Every single Summer of my childhood I looked forward to the last day of school, knowing that within 2-3 days after that final day my Grandma GG would show up and whisk me off for “THE SUMMER” to a place where it stayed light until 10pm, fireflies lit our night sky, we could see every star in the universe, we stayed out late to play freeze tag, I worked at an ice cream parlor with her, and I had an endless supply of quarters for Defender and Skeeball in the village arcade.
Growing up, nothing much changed from year to year. The same kids came back, like a refugee summer camp. I had friends from the Palisades – the neighborhood where my GG had lived since the 1950’s, friends from Orange County whose parents owned major Jaguar and Cadillac car dealerships, friends that were kids of rock stars, movie stars and TV stars escaping the heat of Los Angeles. None of this was important to me. Summer was the great equalizer. Sure they were rich, but could they outrun Donny Loth? Sure their parents were important back in 90210, but could they beat my high score at Ms. Pacman?
I loved my childhood in Lake Arrowhead. I am particularly homesick this summer, for many reasons. Mostly, I miss my Grandma and she absolutely loved summer. We would walk the 3 blocks from her tiny cottage to the lake and camp out at Orchard Bay, eating peanut butter and honey sandwiches and drinking Shasta Grape soda until our tongues were purple. We were the first ones there, and the last to leave. Sometimes my cousin Jeremy would join us and those were the best days of all. She would let us wander into the orchard behind the beach and eat bitter crab apples and there was a secret swing to play on. I couldn’t go by myself, but if Jeremy went with me, we could go.
One time Jeremy and I were in the water and since GG was the best playmate ever and could do handstands in the water, we called her – over and over and over, “Grandma! Grandma! Grandma!” She was on the beach with her best friend Pauline Loth drinking Olympia Beer and just had her hair set to go to the Sportsman that night with her husband, my Fafa. Finally, she exploded in exasperation, “If you yell Grandma ONE MORE TIME… you’re gonna get it!” – which we knew meant a smack on the butt with a flip flop.
Daring the sting of the dreaded flip flip, but now also knowing she wouldn’t come in the water to get him, Jeremy replied, “What would you like us to call you? OLYMPIA BEER?” – and that was her name for the rest of the summer and for many others, too, shortened to just “Oly.”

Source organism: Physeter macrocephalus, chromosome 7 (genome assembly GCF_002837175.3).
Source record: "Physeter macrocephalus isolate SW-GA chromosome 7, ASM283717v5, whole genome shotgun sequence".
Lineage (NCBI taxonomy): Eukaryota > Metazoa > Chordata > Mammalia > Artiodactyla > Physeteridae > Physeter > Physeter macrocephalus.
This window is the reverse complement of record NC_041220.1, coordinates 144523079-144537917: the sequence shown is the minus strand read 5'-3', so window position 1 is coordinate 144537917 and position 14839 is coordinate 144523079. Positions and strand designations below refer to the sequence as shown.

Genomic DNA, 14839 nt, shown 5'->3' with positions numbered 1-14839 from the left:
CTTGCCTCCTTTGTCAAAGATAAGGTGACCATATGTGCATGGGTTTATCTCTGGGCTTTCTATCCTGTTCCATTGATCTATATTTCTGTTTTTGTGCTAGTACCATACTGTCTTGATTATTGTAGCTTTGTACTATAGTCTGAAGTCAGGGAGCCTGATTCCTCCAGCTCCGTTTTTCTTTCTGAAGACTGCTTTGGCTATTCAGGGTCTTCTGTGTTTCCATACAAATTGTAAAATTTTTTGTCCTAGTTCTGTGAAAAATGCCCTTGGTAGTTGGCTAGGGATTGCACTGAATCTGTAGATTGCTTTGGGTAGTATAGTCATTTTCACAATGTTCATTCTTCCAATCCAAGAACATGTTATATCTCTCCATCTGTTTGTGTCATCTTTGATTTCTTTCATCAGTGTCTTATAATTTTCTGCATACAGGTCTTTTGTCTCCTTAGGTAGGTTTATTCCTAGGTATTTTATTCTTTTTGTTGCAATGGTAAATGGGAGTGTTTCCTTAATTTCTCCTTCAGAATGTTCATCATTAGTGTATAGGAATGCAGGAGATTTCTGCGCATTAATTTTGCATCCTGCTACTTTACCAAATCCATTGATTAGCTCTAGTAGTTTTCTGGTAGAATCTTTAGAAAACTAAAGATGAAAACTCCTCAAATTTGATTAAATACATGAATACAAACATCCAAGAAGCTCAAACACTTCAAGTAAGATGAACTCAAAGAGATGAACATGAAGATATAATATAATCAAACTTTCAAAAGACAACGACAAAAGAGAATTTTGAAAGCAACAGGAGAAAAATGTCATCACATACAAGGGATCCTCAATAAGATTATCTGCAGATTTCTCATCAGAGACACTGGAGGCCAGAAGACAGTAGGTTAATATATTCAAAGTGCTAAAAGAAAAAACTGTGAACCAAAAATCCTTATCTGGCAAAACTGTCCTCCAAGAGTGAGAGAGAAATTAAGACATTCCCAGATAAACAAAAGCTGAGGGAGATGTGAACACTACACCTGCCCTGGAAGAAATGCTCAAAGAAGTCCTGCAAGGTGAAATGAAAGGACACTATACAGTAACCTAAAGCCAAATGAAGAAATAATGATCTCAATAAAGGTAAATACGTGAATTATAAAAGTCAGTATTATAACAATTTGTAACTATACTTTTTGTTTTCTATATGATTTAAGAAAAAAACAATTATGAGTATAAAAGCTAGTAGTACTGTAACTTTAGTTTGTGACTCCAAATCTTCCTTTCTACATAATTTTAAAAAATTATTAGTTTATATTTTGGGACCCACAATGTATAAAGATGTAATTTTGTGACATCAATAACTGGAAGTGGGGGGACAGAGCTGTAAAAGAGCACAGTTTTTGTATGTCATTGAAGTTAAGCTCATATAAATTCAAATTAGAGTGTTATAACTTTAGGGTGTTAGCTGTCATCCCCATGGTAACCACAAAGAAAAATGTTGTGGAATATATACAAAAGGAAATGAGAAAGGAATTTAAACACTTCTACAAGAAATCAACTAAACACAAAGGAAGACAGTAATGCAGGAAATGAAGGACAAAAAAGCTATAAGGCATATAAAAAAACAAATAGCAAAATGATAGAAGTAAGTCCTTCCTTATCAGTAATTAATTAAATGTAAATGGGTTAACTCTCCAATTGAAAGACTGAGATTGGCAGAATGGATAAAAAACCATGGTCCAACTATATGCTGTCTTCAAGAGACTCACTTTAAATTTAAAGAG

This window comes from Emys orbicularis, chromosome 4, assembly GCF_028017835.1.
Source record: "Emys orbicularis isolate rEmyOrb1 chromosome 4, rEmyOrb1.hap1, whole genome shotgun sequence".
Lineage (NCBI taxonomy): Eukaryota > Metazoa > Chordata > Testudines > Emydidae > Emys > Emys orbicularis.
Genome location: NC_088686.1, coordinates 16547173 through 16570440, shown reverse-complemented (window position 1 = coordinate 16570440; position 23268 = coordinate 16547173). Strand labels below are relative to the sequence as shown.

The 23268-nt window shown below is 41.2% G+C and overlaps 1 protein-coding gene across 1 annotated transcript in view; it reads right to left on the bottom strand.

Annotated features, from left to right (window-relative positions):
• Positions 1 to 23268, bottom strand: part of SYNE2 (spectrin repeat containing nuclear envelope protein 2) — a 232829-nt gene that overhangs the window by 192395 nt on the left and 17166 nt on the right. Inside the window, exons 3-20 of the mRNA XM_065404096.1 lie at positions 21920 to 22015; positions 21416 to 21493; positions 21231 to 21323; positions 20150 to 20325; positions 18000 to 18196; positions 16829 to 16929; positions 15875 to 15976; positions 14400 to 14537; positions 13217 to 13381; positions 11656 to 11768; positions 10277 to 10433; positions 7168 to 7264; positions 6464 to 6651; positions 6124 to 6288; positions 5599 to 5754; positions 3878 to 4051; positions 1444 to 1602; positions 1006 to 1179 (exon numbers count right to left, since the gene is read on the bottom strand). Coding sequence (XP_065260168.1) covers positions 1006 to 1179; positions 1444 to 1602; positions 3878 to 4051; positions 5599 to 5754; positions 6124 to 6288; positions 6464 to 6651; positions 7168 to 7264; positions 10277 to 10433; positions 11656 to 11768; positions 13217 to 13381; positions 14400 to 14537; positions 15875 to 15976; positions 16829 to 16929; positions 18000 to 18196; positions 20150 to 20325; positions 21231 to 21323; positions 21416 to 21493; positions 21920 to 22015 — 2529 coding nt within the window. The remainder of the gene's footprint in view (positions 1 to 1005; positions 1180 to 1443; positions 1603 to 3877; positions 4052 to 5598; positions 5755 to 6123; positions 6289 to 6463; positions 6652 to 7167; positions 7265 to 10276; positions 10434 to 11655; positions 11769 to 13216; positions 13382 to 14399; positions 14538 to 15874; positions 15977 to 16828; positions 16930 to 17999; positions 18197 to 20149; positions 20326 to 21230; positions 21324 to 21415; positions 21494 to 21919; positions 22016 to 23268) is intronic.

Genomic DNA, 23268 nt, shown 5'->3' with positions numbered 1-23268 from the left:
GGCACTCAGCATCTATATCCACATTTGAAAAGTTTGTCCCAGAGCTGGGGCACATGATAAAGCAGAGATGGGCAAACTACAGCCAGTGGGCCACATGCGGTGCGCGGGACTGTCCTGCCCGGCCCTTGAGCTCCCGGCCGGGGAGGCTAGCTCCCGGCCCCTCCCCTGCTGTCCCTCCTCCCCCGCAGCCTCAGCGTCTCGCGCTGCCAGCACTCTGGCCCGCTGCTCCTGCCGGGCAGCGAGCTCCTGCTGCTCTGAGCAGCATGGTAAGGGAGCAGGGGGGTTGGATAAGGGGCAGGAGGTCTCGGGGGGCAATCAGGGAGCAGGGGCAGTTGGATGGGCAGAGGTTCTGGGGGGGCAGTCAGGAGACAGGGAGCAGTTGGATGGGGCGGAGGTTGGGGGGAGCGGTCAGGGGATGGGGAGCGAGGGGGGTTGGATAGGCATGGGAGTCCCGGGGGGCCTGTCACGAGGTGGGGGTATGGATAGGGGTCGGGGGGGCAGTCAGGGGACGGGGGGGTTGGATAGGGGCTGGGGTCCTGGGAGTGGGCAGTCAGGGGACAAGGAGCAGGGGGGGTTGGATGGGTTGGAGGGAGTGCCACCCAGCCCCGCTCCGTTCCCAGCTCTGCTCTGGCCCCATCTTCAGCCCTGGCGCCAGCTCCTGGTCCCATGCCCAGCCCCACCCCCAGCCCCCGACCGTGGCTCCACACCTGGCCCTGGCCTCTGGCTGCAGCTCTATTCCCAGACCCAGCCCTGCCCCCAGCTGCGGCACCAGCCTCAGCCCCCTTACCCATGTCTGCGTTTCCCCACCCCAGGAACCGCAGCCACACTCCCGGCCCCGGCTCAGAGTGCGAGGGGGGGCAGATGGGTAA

Jeremy and I would be trotted around the mountains to her favorite places – the Yacht Club, Sportsman, Monte Corona and the Royal Oak were her top picks, but the Little Villager across the street from the Royal Oak in Blue Jay was mine. Owned by Betty Pekus, my Godmother, it was the place where I had my first and only “Boy Cheese Sandwich” – so named because Jeremy thought I was saying “Girl Cheese Sandwich” when ordering, and felt it was quite sexist. Only the Cedar Glen Malt Shoppe with it’s super-thick peanut butter shakes could woo me from the Little Villager, but long summers insured time for all of the best things to be crammed in, over and over again.
My GG was a little sassy, and I’m pretty sure it’s embedded in my girls. Every year she would “adopt-a-dock” – which I later learned was code for trespassing. Her rationale was that she lived there full time, owned lake rights and had lost her own dock in her divorce from my Fafa. So, she would stake out the lake, sometimes in Emerald Bay, sometimes Orchard Bay, and figure out who wasn’t using their dock that summer and move right in with her folding chairs and pink floating rafts. By the 4th of July she knew she was home free if no one showed up to claim it. If vacation renters came up for the weekend, she would play dumb, bluff if she needed to, and name drop if anyone questioned her. She always pulled it off and until I was about 16, I didn’t know any better. She always told me, “Oh, so-and-so asked me to keep an eye on it this summer for them.”
I miss my lake. I miss the later summers of the Blue Jay Jazz Festival, and the Rotary Wine Tastings. I miss our friends Bev and Jay and dinners at the Chef’s Inn with Randall. I miss being on my Fafa’s old wooden Chris Craft and eating corndogs with ketchup from the Dam Grill at the North Shore Marina. I miss Tavern Bay and the smell of pine trees, and the honeybees that invaded my the tree in GG’s front yard. I miss honeysuckle and the fireworks over the lake.I miss skiing with Shaneen on her boat, “Kenyaketchme.” I miss my Grandma’s old friends from the Elk’s Lodge – Mickey Haskins, Betty Baumann and Betty Pekus, my Godmother, whom I called my Dodo. The “why” of that nickname has long since faded in shadow, and sadly, I have no one to ask. I miss Santa’s Village and swimming with my Daddy at Deep Creek.
I haven’t been back since my Grandma died. I’m not sure I can ever go back without having a nervous breakdown. It might just be best to let everything remain frozen in time in my mind rather than go back and see it all without her. Who knows? I used to love Summer with all my heart, and now I’m content to ignore it and work right through until Fall. In 11 days my girls are back to school – one to College and one a Sophomore in High School. Maybe next Summer we’ll all go back and make some new memories. Or maybe I’ll just see if I can find a time machine on Ebay and take them back with me to when it was my very own magical place.